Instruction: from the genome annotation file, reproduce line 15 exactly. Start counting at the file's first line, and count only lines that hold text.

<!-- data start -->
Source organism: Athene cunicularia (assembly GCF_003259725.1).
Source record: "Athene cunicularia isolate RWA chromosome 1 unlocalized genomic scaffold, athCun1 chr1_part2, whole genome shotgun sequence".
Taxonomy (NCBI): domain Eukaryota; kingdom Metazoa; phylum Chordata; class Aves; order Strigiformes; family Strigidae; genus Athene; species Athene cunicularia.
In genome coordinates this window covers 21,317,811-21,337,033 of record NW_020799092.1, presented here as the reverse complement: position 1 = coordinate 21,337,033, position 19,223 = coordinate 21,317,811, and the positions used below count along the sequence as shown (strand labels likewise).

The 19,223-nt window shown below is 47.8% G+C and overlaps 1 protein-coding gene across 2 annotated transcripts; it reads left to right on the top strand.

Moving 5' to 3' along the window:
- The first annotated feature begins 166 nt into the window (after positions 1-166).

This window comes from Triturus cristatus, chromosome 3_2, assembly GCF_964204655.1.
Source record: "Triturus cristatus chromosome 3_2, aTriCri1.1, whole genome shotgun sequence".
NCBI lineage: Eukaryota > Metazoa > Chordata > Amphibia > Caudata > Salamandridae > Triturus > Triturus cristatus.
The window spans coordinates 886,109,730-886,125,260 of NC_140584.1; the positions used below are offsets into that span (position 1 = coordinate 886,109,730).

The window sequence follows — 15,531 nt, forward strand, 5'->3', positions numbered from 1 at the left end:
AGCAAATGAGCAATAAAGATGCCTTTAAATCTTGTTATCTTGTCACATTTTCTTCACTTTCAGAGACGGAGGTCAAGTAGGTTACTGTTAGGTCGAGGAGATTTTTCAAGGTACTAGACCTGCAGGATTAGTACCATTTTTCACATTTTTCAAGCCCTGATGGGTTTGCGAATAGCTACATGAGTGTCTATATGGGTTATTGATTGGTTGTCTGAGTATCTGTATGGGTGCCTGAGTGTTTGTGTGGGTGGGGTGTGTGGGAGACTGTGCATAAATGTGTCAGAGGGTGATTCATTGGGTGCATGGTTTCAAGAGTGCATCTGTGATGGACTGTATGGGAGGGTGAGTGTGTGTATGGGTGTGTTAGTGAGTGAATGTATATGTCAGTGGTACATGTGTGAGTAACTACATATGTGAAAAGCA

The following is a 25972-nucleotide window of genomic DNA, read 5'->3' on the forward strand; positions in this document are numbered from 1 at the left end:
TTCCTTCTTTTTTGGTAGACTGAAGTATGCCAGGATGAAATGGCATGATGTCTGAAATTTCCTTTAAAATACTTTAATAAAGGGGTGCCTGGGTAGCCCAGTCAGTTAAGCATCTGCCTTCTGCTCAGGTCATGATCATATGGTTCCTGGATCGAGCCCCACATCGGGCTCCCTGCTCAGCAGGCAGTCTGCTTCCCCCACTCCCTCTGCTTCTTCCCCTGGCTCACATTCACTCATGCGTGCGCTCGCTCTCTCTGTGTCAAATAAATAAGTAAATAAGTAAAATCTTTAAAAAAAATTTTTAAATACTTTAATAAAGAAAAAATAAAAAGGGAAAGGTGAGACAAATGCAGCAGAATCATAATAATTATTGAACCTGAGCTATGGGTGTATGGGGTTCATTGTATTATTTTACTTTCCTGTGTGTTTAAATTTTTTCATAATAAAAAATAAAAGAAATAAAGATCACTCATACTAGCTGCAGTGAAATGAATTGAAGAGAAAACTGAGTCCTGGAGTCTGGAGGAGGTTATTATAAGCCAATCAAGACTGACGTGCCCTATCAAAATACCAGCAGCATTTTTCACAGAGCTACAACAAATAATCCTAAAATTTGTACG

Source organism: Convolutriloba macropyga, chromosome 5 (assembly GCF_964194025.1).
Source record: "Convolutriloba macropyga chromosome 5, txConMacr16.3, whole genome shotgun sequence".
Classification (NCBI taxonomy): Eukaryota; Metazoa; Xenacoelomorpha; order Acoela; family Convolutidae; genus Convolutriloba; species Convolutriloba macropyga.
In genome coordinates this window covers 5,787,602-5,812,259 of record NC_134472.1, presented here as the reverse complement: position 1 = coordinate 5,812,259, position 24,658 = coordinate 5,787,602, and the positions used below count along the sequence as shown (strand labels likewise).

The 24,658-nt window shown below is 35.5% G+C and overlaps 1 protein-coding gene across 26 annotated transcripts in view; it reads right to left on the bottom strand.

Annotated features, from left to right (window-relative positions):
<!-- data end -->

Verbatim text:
TTCCTTCTTTTTTGGTAGACTGAAGTATGCCAGGATGAAATGGCATGATGTCTGAAATTTCCTTTAAAATACTTTAATAAAGGGGTGCCTGGGTAGCCCAGTCAGTTAAGCATCTGCCTTCTGCTCAGGTCATGATCATATGGTTCCTGGATCGAGCCCCACATCGGGCTCCCTGCTCAGCAGGCAGTCTGCTTCCCCCACTCCCTCTGCTTCTTCCCCTGGCTCACATTCACTCATGCGTGCGCTCGCTCTCTCTGTGTCAAATAAATAAGTAAATAAGTAAAATCTTTAAAAAAAATTTTTAAATACTTTAATAAAGAAAAAATAAAAAGGGAAAGGTGAGACAAATGCAGCAGAATCATAATAATTATTGAACCTGAGCTATGGGTGTATGGGGTTCATTGTATTATTTTACTTTCCTGTGTGTTTAAATTTTTTCATAATAAAAAATAAAAGAAATAAAGATCACTCATACTAGCTGCAGTGAAATGAATTGAAGAGAAAACTGAGTCCTGGAGTCTGGAGGAGGTTATTATAAGCCAATCAAGACTGACGTGCCCTATCAAAATACCAGCAGCATTTTTCACAGAGCTACAACAAATAATCCTAAAATTTGTACG